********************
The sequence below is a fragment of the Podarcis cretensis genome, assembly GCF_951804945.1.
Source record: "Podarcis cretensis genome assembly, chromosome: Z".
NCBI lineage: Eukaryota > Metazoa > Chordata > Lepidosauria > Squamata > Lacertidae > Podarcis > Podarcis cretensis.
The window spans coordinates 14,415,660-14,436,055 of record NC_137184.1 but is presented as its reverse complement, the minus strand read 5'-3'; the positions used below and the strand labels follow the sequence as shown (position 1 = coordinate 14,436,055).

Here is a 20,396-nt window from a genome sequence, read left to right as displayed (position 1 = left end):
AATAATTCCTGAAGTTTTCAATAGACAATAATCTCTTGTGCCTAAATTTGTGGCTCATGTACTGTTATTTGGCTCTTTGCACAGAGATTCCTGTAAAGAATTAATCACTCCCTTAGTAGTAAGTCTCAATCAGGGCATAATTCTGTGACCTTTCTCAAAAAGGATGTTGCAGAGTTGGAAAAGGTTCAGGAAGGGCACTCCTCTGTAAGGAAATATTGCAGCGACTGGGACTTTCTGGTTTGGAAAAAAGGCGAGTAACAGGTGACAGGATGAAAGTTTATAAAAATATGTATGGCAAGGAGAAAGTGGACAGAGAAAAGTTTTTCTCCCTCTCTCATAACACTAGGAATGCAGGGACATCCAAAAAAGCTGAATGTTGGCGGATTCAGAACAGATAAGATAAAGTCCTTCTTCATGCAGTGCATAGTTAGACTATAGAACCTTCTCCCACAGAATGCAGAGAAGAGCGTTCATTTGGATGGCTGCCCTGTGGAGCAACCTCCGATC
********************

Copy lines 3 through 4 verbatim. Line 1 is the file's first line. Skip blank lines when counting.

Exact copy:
NCBI lineage: Eukaryota > Metazoa > Chordata > Lepidosauria > Squamata > Lacertidae > Podarcis > Podarcis cretensis.
The window spans coordinates 14,415,660-14,436,055 of record NC_137184.1 but is presented as its reverse complement, the minus strand read 5'-3'; the positions used below and the strand labels follow the sequence as shown (position 1 = coordinate 14,436,055).